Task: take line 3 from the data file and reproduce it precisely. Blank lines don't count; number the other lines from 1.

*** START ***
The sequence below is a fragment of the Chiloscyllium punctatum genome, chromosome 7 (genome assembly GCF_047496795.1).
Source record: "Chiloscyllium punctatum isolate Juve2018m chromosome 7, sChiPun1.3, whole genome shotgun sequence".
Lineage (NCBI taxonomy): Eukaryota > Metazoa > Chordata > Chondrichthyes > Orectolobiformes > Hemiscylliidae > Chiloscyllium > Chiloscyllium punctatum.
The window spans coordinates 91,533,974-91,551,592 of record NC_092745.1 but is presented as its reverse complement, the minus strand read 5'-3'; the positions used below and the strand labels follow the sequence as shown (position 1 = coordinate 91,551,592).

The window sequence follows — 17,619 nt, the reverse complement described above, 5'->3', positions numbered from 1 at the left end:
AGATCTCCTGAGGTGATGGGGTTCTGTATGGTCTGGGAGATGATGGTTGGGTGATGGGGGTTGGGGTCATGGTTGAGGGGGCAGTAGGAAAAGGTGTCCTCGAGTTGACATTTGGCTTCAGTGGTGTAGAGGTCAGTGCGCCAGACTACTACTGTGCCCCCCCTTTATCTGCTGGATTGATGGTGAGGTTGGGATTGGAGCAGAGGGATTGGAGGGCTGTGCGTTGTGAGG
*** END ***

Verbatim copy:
Lineage (NCBI taxonomy): Eukaryota > Metazoa > Chordata > Chondrichthyes > Orectolobiformes > Hemiscylliidae > Chiloscyllium > Chiloscyllium punctatum.